Absolutely Inapprehensible

“If we extend unlimited tolerance even to those who are intolerant, if we are not prepared to defend a tolerant society against the onslaught of the intolerant, then the tolerant will be destroyed, and tolerance with them….”

Karl Popper 1902-1994

It is unbelievable: on the eve of the first German Islam Conference, the “Deutsche Oper”, one of three berlin opera houses, has canceled Mozarts opera “Idomeneo” due to threats of Islamist violence. The “Deutsche Oper” said in a statement security risks presented to the company by Berlin’s police had caused them to cancel their show.
In the 3-year-old production by Hans Neuenfels, King Idomeneo is shown staggering on stage next to the severed heads of religious figures, including Jesus Christ, Buddha, the Greek god of the sea, Poseidon and – the Prophet Mohammed. The disputed scene, which is not part of Mozart’s original staging of the 225-year-old opera, but was an addition of Neuenfels’ production, would pose an “incalculable security risk” for the house and its visitors.

I have to agree with Interior Minister Wolfgang Schaeuble who called the cancellation “simply crazy.”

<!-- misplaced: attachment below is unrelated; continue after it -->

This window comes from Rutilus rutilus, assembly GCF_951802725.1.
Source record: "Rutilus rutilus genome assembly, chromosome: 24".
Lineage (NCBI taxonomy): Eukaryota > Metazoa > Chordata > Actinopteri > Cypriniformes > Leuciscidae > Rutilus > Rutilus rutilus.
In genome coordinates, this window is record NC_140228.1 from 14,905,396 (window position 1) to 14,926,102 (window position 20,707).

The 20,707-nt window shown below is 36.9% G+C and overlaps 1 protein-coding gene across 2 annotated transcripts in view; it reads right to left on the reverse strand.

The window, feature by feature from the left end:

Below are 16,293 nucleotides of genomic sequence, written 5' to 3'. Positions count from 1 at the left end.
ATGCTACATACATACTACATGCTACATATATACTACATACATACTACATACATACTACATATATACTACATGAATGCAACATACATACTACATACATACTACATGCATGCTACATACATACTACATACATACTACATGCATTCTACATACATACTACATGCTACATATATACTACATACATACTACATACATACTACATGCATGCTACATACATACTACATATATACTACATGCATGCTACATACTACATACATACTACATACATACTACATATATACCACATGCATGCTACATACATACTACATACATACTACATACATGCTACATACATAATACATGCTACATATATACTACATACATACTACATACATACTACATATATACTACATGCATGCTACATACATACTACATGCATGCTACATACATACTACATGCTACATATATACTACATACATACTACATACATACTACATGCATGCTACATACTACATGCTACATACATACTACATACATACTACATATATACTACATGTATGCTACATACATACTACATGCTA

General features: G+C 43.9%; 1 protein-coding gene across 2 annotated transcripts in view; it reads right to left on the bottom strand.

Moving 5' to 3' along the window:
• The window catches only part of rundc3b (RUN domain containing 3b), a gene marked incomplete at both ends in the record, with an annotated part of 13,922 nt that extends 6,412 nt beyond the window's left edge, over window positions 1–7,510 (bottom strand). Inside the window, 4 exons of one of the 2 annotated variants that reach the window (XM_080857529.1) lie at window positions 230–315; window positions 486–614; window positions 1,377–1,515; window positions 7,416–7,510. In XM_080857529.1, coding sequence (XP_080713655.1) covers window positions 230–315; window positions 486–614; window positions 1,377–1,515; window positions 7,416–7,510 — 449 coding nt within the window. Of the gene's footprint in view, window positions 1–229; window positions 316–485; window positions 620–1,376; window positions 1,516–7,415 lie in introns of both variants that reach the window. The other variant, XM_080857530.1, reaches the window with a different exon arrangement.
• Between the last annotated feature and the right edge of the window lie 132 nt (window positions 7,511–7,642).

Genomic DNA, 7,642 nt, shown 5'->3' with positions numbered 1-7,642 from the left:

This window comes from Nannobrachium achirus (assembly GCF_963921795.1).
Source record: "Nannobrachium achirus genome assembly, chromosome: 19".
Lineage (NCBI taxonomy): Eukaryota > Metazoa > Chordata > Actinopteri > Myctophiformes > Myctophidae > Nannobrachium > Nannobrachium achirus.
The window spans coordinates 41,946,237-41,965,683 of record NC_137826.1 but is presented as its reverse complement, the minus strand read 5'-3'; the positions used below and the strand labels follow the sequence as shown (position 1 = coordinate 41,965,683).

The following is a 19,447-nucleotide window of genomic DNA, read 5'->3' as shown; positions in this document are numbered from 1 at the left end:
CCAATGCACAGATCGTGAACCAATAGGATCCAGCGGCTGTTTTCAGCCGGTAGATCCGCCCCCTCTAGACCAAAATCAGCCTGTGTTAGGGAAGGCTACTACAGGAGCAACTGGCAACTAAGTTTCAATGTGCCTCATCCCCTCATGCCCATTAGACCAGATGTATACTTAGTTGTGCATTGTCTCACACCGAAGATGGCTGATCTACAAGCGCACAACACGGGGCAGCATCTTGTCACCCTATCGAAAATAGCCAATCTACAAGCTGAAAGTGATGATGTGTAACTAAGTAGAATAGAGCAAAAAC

The threat of violent retaliation should not manage to constrain the freedom of expression in a western democracy. With all understanding for the concern about the security of spectators and performers, I consider the decision of the Deutsche Oper to be wrong. When the concern over possible protests leads to self-censorship, then the democratic culture of free speech becomes endangered. This is the first step to give up our, the western worlds, highest value: our freedom of speech and art. That is unacceptable.

9 Comments so far

  1. wi11iam13 (unregistered) on September 27th, 2006 @ 1:08 am

    i agree with most of your post – but i would say that this is not the first step, but only the latest in an ongoing series…whether this march will end at the grave of the open society remains to be seen…

  2. david (unregistered) on September 27th, 2006 @ 1:53 am